5 graphics cards that will knock your socks off
5th Nov 2008 | 15:32
Serious about gaming? We separate the best from the rest
If you're looking to upgrade your PC in time for Christmas, or build a new rig based on Nehalem, one of the most fundamentally important choices you make will be the graphics card.
Choose wisely, and you'll have years of high definition gaming ahead of you.
Choose badly and you'll be back to the shops by June.
But which offer the best performance in their category, and which are good value buys? Here's TechRadar's pick of the five best:
Asus Radeon HD4870 X2 £400 www.asus.com
The title of 'Fastest graphics card in the world' is a bit of a misnomer, really. The X2 suffix indicates that this AMD card actually has two processors on board, which means it works in the same way as a CrossFire X or SLI setup, just without taking up an extra PCI-E slot.
On the one hand, it delivers earth-shattering performance that can't be rivalled by any one GPU. On the other, it raises concerns about driver support. The latest driver from AMD seems to be working well in most games, but there's no guarantee that all will be well in the big Christmas line up. The dual processors also make it blisteringly hot and power hungry to run.
Still, if you want the best, this is it. If you don't have a 30-inch monitor that requires the kind of pixel power it puts out, though, you might want to look elsewhere.
Sapphire HD4850 X2 £317, www.sapphiretech.com
A similar principle has been applied here. Two of AMD's HD4850 chips have been soldered onto a single circuit board and attached to a ruddy great heatsink for 'CrossFire on one card'.
Performance is reported to be more or less the same as Nvidia's top ranking GeForce GTX280, and having seen HD4850s in CrossFire configurations before, TechRadar is not surprised in the least.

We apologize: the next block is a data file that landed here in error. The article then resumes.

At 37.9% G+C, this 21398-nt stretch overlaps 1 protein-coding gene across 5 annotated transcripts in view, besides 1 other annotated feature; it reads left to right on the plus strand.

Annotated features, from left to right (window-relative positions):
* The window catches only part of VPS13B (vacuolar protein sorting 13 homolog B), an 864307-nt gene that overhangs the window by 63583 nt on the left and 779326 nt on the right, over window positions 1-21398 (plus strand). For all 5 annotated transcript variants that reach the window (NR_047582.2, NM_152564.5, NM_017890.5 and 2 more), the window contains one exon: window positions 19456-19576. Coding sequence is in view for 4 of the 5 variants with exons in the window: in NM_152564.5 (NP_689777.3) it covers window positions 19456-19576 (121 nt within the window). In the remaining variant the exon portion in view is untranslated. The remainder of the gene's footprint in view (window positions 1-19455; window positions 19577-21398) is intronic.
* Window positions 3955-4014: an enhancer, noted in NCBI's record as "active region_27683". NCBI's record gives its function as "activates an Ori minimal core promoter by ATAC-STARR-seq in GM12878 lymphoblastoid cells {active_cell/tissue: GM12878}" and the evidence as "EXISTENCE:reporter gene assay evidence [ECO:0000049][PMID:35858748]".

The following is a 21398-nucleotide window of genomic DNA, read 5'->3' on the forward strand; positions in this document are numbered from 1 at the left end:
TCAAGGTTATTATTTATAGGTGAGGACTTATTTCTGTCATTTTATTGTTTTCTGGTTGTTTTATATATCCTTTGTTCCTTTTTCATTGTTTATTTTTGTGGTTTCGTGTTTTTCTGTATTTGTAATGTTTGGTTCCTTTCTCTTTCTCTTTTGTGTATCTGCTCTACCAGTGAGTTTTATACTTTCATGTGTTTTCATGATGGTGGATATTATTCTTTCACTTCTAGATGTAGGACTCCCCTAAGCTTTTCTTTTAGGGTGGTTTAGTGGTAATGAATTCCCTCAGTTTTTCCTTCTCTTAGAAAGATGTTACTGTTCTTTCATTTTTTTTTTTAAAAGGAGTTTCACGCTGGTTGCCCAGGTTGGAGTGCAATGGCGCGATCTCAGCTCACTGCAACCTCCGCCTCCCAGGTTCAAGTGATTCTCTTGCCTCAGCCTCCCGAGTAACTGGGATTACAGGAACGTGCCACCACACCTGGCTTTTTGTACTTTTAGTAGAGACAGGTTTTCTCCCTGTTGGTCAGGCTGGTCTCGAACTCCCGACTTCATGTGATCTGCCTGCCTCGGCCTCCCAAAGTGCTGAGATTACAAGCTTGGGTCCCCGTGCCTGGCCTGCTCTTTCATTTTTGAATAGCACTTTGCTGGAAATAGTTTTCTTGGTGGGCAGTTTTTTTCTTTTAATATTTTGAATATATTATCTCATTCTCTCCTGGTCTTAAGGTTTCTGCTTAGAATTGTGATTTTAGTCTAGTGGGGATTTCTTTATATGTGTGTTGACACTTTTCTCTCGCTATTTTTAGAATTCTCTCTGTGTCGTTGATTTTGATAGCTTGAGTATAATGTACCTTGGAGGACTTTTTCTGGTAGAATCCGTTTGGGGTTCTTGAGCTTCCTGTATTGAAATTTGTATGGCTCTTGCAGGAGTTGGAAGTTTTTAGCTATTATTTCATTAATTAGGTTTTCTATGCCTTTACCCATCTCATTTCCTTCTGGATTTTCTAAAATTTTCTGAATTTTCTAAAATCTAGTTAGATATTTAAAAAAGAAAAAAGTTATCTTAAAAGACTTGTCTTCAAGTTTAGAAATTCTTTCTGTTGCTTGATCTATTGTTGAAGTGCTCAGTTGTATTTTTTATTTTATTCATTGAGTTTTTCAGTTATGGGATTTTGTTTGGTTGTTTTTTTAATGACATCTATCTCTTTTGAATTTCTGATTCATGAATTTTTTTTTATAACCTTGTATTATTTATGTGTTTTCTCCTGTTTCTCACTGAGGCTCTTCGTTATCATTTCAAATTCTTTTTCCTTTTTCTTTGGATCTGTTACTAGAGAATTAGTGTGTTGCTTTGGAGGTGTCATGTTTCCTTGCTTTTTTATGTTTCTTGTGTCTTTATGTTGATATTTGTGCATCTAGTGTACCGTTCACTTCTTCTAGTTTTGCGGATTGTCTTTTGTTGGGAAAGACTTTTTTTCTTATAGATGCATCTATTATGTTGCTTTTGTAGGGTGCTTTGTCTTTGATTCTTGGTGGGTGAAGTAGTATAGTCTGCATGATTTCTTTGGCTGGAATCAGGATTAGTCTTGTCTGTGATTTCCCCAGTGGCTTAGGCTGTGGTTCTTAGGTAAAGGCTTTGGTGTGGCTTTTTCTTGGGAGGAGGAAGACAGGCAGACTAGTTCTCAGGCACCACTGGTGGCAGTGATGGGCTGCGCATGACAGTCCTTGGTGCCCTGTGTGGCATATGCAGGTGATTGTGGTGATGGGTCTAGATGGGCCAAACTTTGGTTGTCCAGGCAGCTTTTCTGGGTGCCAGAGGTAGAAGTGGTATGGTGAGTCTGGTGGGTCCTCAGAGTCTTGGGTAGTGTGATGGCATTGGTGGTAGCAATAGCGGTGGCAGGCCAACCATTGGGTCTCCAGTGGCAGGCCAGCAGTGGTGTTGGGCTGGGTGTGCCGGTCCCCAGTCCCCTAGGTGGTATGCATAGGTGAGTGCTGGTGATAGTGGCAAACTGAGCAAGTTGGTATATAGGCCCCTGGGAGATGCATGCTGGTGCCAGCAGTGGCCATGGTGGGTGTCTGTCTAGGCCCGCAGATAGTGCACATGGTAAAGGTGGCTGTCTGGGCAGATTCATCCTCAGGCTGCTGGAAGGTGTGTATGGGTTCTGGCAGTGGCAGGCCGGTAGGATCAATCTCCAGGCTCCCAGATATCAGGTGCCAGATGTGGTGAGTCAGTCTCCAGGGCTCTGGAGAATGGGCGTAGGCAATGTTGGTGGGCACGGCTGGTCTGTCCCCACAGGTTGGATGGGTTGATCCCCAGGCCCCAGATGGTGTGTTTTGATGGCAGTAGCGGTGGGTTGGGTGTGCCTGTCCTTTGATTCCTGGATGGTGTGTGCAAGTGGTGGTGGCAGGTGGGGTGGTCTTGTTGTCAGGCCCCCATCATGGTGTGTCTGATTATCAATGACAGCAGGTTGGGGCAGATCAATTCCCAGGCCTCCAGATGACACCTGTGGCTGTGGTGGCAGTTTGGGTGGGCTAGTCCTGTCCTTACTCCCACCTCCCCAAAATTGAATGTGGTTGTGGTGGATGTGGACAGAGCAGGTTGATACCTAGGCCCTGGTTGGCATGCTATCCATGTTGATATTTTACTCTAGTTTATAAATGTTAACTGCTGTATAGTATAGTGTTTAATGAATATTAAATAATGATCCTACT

Again, though, any multi-GPU configuration gives us cause for concern when it comes to driver support. There's nothing worse than booting up your favourite game on its day of release and having to drop the resolution because you can only run one GPU.
On the other hand, it does look like it's a few pounds cheaper than a GTX 280, so is a very tempting one for loyal AMD fans.
BFG GTX 280 H2OC £446 www.bfgtechnologies.com
The glory of 'Fastest single chip' then, goes to Nvidia's GeForce GTX 280. Armed with 240 stream processors and an enormous 1GB of memory on a 512-bit bus, it's a huge card with bigger aspirations.
That's not enough for everyone, though. This BFG model is overclocked by almost a fifth to 680MHz and kitted out with a bespoke water-cooling block. It adds about £130 to the price of a regular GTX 280, but will certainly find a home in a specialist water-cooled system. The rest of us would be better off buying a vanilla version for the reduced price.
Gigabyte GeForce GTX 260 OC approx £220, www.giga-byte.co.uk
The problem with the highest end cards is that game engines really aren't keeping up with graphics hardware. Unless you're running a 24-inch monitor or above with a native resolution of 1,920x1,200 or higher, you really don't need to spend a fortune on a top-end videocard. You'll just be pumping out more frames than the eye can see.
Move down to the £200 range, and Nvidia's newest GPU tops the tables. There are two versions of the GTX 260 – one with 192 stream processors on board and one with 216 – and they can be hard to tell apart. This is one of the latter, and the extra power it gains over the lower end model is enough to make it almost as fast as a GTX 280 for two thirds of the price.
HIS Radeon HD4850 IceQ 4 £131, www.hisdigital.com
The real action, though, is at this sort of price level. That's what most people spend, and that's where there's a glut of cards all with similar levels of performance. There's the Radeon HD4830, for example, or the GeForce 9800GTX to choose from.
Our current favourite entry into this category at the moment is this overclocked version of AMD's HD4850 – itself a very good card. HIS has fitted an almost silent heatsink with a very capable fan. This means it can be shipped running at higher clockspeeds than a stock version of the card, and the result just edges it to the top of the table for hardware at this price.
Now read TechRadar's The ultimate guide to graphics cards.